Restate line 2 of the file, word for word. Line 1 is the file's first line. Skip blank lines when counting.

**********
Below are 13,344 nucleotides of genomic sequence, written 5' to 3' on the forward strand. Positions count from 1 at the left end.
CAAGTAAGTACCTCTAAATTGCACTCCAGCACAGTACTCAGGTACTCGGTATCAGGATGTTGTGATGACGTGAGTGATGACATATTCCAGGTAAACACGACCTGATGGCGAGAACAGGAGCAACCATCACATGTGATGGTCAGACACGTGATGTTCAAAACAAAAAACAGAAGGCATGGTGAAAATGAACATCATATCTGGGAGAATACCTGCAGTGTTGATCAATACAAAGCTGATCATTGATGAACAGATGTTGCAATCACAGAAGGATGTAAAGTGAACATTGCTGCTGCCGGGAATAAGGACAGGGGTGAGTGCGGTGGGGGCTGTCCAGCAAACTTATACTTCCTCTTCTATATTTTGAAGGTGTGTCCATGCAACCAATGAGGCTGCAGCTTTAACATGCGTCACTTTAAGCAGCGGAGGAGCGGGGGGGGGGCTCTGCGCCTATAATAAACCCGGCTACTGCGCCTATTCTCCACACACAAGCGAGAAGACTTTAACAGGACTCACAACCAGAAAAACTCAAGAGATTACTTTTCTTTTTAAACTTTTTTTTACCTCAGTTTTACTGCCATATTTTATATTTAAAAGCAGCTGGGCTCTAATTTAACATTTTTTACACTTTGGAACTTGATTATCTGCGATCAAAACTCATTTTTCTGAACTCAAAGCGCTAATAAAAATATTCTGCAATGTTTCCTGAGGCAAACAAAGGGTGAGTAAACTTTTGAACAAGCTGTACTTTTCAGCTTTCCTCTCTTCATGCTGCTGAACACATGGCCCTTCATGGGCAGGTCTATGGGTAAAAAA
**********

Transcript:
CAAGTAAGTACCTCTAAATTGCACTCCAGCACAGTACTCAGGTACTCGGTATCAGGATGTTGTGATGACGTGAGTGATGACATATTCCAGGTAAACACGACCTGATGGCGAGAACAGGAGCAACCATCACATGTGATGGTCAGACACGTGATGTTCAAAACAAAAAACAGAAGGCATGGTGAAAATGAACATCATATCTGGGAGAATACCTGCAGTGTTGATCAATACAAAGCTGATCATTGATGAACAGATGTTGCAATCACAGAAGGATGTAAAGTGAACATTGCTGCTGCCGGGAATAAGGACAGGGGTGAGTGCGGTGGGGGCTGTCCAGCAAACTTATACTTCCTCTTCTATATTTTGAAGGTGTGTCCATGCAACCAATGAGGCTGCAGCTTTAACATGCGTCACTTTAAGCAGCGGAGGAGCGGGGGGGGGGCTCTGCGCCTATAATAAACCCGGCTACTGCGCCTATTCTCCACACACAAGCGAGAAGACTTTAACAGGACTCACAACCAGAAAAACTCAAGAGATTACTTTTCTTTTTAAACTTTTTTTTACCTCAGTTTTACTGCCATATTTTATATTTAAAAGCAGCTGGGCTCTAATTTAACATTTTTTACACTTTGGAACTTGATTATCTGCGATCAAAACTCATTTTTCTGAACTCAAAGCGCTAATAAAAATATTCTGCAATGTTTCCTGAGGCAAACAAAGGGTGAGTAAACTTTTGAACAAGCTGTACTTTTCAGCTTTCCTCTCTTCATGCTGCTGAACACATGGCCCTTCATGGGCAGGTCTATGGGTAAAAAA